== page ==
On the back of my presentation at Future Assembly, we’re contemplating more and more the potential effects of AI as well as the massive, inevitable changes that will result from having to rethink who we are when work may no longer be the predominant way in which we identify ourselves.

The idea that one day we would have smart machines has been floated for centuries. We have grown up hearing Sci-Fi stories that are optimistic about our artificial future, as well as those imagining the world as a futuristic wasteland where humans are no longer required. Technology has finally reached a point where ideas from these stories are coming to life and it’s now becoming important for us to understand the flow on effects these changes are going to have on life as we know it.

Robots are becoming increasingly present in the workplace. Robots like Baxter, brainchild of Rodney Brooks of Rethink Robotics (formerly MIT), is marketed as being able to complete “the monotonous tasks that free up your skilled human labor”. Just this week Hitachi announced that they are introducing intelligent robots to supervise and manage their employees. The robots ‘hired’ by Hitachi may be able to manage employees on the floor, and boost productivity, but at what cost?

Management at its core has a core human element that focuses on motivating, leading, relationships and empathy. What will the fallout be for the human workers without this human element, and how long will it be before the robot supervisor is supervising a completely automated workforce?

Sure we can design intelligence, but what about emotional intelligence? One Japanese company thinks they can. Aldebaran, has created Pepper, the social robot, who was designed to live with humans. Pepper is described as being “a companion able to communicate with you through the most intuitive interface we know: voice, touch and emotions.” Pepper is able to understand someone’s emotional state by analysing their facial expressions, body language, and word choices, but is that really authentic emotional intelligence? How much deeper is it?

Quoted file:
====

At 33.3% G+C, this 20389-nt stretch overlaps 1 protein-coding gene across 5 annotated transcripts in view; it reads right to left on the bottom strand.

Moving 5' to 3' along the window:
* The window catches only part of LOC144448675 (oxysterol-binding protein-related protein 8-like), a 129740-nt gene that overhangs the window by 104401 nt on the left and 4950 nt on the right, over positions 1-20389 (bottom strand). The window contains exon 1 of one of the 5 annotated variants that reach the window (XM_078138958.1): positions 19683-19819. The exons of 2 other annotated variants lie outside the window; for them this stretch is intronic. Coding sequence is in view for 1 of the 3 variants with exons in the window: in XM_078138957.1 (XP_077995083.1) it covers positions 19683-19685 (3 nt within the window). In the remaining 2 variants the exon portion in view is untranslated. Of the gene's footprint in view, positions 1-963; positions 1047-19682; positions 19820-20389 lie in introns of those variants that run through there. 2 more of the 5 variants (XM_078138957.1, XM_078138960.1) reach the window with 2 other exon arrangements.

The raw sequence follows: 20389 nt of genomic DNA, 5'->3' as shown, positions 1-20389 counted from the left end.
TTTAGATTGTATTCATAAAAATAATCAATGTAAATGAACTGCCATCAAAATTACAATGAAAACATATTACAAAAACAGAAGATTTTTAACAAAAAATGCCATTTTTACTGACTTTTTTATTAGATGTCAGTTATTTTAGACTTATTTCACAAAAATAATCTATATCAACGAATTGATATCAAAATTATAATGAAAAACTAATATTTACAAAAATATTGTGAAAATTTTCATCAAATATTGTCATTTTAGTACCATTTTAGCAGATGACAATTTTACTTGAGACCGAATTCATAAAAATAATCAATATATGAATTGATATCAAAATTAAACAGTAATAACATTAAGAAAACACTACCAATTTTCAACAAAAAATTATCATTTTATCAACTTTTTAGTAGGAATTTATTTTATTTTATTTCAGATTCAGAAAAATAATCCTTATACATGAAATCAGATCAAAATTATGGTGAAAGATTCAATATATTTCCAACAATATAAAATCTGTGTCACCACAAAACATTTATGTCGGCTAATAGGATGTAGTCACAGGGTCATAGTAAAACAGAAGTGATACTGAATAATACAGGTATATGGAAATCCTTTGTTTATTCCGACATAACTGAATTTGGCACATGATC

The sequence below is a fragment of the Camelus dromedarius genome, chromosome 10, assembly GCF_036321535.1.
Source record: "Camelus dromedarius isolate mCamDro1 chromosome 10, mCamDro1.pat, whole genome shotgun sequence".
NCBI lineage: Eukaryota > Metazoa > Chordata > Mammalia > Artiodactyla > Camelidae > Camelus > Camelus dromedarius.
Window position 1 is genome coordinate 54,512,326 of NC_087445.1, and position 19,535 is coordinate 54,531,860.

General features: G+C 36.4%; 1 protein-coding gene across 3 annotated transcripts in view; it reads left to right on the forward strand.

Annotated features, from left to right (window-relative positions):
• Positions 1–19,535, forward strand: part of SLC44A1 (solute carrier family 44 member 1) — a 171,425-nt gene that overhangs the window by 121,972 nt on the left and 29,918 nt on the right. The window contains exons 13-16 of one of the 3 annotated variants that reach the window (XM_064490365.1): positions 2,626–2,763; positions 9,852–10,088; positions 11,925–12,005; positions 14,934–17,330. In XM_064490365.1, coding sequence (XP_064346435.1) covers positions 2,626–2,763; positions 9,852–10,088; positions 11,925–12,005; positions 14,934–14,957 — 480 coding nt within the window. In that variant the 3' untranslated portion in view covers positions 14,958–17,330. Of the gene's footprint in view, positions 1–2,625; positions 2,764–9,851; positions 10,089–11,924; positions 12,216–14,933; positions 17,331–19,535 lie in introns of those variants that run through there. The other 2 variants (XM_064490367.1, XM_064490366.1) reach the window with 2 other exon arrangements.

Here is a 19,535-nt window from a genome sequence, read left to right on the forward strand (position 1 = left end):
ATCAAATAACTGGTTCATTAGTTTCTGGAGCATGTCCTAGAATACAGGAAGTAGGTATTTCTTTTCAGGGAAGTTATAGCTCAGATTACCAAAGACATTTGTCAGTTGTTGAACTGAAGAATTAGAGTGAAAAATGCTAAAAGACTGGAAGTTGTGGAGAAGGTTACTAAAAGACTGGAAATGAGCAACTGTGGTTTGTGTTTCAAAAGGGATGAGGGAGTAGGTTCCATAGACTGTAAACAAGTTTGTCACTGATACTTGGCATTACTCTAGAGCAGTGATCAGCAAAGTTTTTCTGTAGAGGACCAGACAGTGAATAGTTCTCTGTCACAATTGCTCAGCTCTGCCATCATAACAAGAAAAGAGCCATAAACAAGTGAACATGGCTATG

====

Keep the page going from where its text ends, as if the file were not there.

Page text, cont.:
Recognising someones mood is one thing, are we ever going to be able to design empathy? Are we ever going to be able to design a program so complex that it can genuinely understand and help its human counterpart navigate their human emotions? And really, is designing emotional intelligence something we should do? Do we really need robots that are emotionally intelligent?

There is another question that we have to ask ourselves when we start imagining this modern, completely autonomous workforce. When the world’s production capability reaches 100% continual production – what are they producing? Who is it for? And honestly, how much stuff do we actually need? With our current production output doing irreversible, and downright devastating damage to the planet, it begs the question, why are we really pursuing this kind of technology. Will our changing attitudes towards sustainability and protecting the planet be in alignment with the attitudes of organisations whose production lines will no longer be limited by the output capacity of humans?

Ultimately though, the biggest change we are facing now is how will we define ourselves when work ceases to be the centrepiece upon how we introduce ourselves?

There are some pretty confronting statistics flying around about the amount of jobs the world looks like it will be losing over the next decade. Yet with all this uncertainty, and doom-and-gloom there are also some pretty startling opportunities. People have this exciting reason now to reinvent themselves, and to learn new things. Is what we do really what defines us? If and when machines begin to dominate the workforce, will people be free to start exploring who they are, and what makes them truly happy?

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